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ObjectiveTo investigate the association between type 2 diabetes mellitus (T2DM) and subsequent Parkinson disease (PD).MethodsLinked English national Hospital Episode Statistics and mortality data (1999-2011) were used to conduct a retrospective cohort study. A cohort of individuals admitted for hospital care with a coded diagnosis of T2DM was constructed, and compared to a reference cohort. Subsequent PD risk was estimated using Cox regression models. Individuals with a coded diagnosis of cerebrovascular disease, vascular parkinsonism, drug-induced parkinsonism, and normal pressure hydrocephalus were excluded from the analysis.ResultsA total of 2,017,115 individuals entered the T2DM cohort and 6,173,208 entered the reference cohort. There were significantly elevated rates of PD following T2DM (hazard ratio [HR] 1.32, 95% confidence interval [CI] 1.29-1.35; p < 0.001). The relative increase was greater in those with complicated T2DM (HR 1.49, 95% CI 1.42-1.56) and when comparing younger individuals (HR 3.81, 95% CI 2.84-5.11 in age group 25-44 years).ConclusionsWe report an increased rate of subsequent PD following T2DM in this large cohort study. These findings may reflect shared genetic predisposition and/or disrupted shared pathogenic pathways with potential clinical and therapeutic implications.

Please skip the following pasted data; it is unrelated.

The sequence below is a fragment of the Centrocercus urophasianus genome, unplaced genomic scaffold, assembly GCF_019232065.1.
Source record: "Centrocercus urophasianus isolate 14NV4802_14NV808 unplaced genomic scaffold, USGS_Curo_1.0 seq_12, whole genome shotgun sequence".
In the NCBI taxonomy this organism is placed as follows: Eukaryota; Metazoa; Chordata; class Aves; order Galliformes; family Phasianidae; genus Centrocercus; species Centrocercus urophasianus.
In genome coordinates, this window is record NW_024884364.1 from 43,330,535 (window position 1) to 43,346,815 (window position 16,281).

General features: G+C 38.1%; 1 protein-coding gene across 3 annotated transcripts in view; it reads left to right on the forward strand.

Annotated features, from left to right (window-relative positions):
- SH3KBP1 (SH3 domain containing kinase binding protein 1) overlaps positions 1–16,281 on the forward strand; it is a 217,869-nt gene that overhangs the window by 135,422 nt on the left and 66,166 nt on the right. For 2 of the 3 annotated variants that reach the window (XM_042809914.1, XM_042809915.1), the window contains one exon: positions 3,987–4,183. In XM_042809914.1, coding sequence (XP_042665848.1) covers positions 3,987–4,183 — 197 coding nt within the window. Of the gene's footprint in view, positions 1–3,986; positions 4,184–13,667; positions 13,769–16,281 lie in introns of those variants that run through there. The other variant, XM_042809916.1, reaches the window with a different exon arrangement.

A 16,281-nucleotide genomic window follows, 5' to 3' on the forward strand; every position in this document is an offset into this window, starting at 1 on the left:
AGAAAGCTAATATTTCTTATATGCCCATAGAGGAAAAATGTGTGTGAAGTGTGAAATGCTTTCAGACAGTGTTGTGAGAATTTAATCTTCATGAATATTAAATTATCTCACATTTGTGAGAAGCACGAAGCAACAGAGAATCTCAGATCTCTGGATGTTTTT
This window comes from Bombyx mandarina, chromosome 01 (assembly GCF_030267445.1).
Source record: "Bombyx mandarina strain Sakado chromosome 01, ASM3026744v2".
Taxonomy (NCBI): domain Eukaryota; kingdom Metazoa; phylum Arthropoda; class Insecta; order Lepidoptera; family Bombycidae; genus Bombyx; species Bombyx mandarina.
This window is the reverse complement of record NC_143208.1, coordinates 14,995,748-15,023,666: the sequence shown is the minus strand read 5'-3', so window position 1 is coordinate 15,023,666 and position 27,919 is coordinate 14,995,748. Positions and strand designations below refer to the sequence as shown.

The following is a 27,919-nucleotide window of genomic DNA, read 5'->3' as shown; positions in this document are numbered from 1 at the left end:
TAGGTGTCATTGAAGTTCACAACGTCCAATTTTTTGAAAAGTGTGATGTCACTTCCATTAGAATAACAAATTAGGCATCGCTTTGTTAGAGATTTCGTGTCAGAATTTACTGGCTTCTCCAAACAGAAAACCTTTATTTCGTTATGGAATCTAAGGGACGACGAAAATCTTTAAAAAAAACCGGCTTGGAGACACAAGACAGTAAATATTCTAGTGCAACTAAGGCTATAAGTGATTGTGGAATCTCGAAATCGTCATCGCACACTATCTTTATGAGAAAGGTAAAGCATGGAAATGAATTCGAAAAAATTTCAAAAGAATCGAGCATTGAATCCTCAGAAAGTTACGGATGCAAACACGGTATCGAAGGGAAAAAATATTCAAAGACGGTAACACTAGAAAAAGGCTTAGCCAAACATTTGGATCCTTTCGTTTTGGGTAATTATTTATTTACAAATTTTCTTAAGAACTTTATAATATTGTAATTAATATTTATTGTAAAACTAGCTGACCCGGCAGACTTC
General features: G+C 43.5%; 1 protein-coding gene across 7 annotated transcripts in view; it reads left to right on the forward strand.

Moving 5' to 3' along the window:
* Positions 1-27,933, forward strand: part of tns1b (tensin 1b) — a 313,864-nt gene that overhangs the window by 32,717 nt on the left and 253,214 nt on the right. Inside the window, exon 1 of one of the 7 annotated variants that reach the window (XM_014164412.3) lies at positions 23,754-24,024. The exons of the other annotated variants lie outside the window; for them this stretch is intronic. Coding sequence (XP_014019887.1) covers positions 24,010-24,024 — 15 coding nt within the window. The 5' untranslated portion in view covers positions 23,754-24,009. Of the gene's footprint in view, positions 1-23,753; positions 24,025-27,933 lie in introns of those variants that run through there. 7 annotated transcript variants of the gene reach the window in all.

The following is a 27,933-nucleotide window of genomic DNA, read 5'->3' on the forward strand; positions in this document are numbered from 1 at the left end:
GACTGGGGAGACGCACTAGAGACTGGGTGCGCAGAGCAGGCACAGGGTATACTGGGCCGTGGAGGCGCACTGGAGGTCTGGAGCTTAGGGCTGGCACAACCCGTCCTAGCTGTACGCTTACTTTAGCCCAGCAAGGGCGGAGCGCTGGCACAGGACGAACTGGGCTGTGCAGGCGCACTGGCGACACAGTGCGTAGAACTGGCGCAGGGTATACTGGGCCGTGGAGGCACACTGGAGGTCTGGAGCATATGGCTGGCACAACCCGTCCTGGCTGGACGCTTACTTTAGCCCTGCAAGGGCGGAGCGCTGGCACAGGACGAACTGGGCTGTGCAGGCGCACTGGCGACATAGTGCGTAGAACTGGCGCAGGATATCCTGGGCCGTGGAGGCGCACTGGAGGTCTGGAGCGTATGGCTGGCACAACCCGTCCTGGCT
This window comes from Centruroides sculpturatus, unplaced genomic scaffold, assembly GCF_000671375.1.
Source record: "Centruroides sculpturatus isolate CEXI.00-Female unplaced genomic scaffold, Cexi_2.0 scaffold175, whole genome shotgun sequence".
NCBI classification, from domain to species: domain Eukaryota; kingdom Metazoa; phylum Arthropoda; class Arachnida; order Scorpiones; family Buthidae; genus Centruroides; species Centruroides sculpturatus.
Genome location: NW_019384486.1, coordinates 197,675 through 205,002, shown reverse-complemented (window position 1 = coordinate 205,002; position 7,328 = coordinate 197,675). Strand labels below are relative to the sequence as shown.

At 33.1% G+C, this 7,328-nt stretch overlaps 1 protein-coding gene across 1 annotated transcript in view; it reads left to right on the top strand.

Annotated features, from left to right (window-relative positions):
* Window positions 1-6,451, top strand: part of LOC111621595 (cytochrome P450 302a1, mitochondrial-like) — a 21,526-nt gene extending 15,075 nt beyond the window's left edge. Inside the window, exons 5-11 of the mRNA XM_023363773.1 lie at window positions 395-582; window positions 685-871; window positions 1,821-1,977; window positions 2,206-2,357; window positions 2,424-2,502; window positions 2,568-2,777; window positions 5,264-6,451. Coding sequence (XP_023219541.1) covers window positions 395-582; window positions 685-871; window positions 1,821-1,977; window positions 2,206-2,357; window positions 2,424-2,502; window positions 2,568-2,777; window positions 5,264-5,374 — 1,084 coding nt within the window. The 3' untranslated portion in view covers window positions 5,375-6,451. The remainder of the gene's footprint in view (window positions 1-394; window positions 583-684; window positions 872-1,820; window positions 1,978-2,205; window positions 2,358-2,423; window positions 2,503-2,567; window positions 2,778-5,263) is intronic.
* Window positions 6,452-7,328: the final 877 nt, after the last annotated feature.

Original publication




Journal article



Publication Date





e139 - e142


From the Reta Lila Weston Institute of Neurological Studies, Department of Molecular Neurosciences (E.D.P.-F., A.J.N., T.T.W.), and Queen Square Brain Bank for Neurological Disorders (E.D.P.-F., T.T.W.), UCL Institute of Neurology, London; Unit of Health-Care Epidemiology (R.G., J.P.), Big Data Institute, Li Ka Shing Centre for Health Information and Discovery, Nuffield Department of Population Health, University of Oxford; and Preventive Neurology Unit (A.J.N.), Wolfson Institute of Preventive Medicine, Queen Mary University of London, UK.


Humans, Parkinson Disease, Diabetes Mellitus, Type 2, Risk Factors, Case-Control Studies, Retrospective Studies, Age Factors, Comorbidity, Adult, Aged, Middle Aged, England, Female, Male